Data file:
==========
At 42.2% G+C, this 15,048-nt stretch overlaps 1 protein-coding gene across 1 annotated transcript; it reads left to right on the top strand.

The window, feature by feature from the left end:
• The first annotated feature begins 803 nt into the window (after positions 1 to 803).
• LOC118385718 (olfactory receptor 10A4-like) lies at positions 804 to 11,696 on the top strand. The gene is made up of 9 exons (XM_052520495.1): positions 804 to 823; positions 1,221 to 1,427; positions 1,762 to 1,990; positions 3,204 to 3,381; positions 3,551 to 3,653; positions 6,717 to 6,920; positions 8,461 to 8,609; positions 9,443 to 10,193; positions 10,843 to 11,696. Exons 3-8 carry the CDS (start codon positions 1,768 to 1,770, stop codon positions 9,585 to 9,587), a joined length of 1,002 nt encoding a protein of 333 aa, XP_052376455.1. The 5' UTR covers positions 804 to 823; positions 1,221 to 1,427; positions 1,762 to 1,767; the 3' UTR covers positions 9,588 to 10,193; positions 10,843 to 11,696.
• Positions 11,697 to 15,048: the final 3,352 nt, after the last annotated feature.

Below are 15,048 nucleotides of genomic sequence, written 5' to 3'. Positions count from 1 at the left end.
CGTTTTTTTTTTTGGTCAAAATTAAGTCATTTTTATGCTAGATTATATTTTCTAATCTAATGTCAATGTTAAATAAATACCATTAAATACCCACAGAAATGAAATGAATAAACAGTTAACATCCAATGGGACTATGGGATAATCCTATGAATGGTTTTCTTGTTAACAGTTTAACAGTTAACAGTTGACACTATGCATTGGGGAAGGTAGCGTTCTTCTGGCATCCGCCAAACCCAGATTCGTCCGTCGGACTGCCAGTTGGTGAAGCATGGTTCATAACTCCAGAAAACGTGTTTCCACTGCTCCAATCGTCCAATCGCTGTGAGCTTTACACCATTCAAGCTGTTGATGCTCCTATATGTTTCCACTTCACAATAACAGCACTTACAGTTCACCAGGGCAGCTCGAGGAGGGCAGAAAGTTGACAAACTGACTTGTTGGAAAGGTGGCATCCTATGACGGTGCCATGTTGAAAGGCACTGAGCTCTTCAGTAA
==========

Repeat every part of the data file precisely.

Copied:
At 42.2% G+C, this 15,048-nt stretch overlaps 1 protein-coding gene across 1 annotated transcript; it reads left to right on the top strand.

The window, feature by feature from the left end:
• The first annotated feature begins 803 nt into the window (after positions 1 to 803).
• LOC118385718 (olfactory receptor 10A4-like) lies at positions 804 to 11,696 on the top strand. The gene is made up of 9 exons (XM_052520495.1): positions 804 to 823; positions 1,221 to 1,427; positions 1,762 to 1,990; positions 3,204 to 3,381; positions 3,551 to 3,653; positions 6,717 to 6,920; positions 8,461 to 8,609; positions 9,443 to 10,193; positions 10,843 to 11,696. Exons 3-8 carry the CDS (start codon positions 1,768 to 1,770, stop codon positions 9,585 to 9,587), a joined length of 1,002 nt encoding a protein of 333 aa, XP_052376455.1. The 5' UTR covers positions 804 to 823; positions 1,221 to 1,427; positions 1,762 to 1,767; the 3' UTR covers positions 9,588 to 10,193; positions 10,843 to 11,696.
• Positions 11,697 to 15,048: the final 3,352 nt, after the last annotated feature.

Below are 15,048 nucleotides of genomic sequence, written 5' to 3'. Positions count from 1 at the left end.
CGTTTTTTTTTTTGGTCAAAATTAAGTCATTTTTATGCTAGATTATATTTTCTAATCTAATGTCAATGTTAAATAAATACCATTAAATACCCACAGAAATGAAATGAATAAACAGTTAACATCCAATGGGACTATGGGATAATCCTATGAATGGTTTTCTTGTTAACAGTTTAACAGTTAACAGTTGACACTATGCATTGGGGAAGGTAGCGTTCTTCTGGCATCCGCCAAACCCAGATTCGTCCGTCGGACTGCCAGTTGGTGAAGCATGGTTCATAACTCCAGAAAACGTGTTTCCACTGCTCCAATCGTCCAATCGCTGTGAGCTTTACACCATTCAAGCTGTTGATGCTCCTATATGTTTCCACTTCACAATAACAGCACTTACAGTTCACCAGGGCAGCTCGAGGAGGGCAGAAAGTTGACAAACTGACTTGTTGGAAAGGTGGCATCCTATGACGGTGCCATGTTGAAAGGCACTGAGCTCTTCAGTAA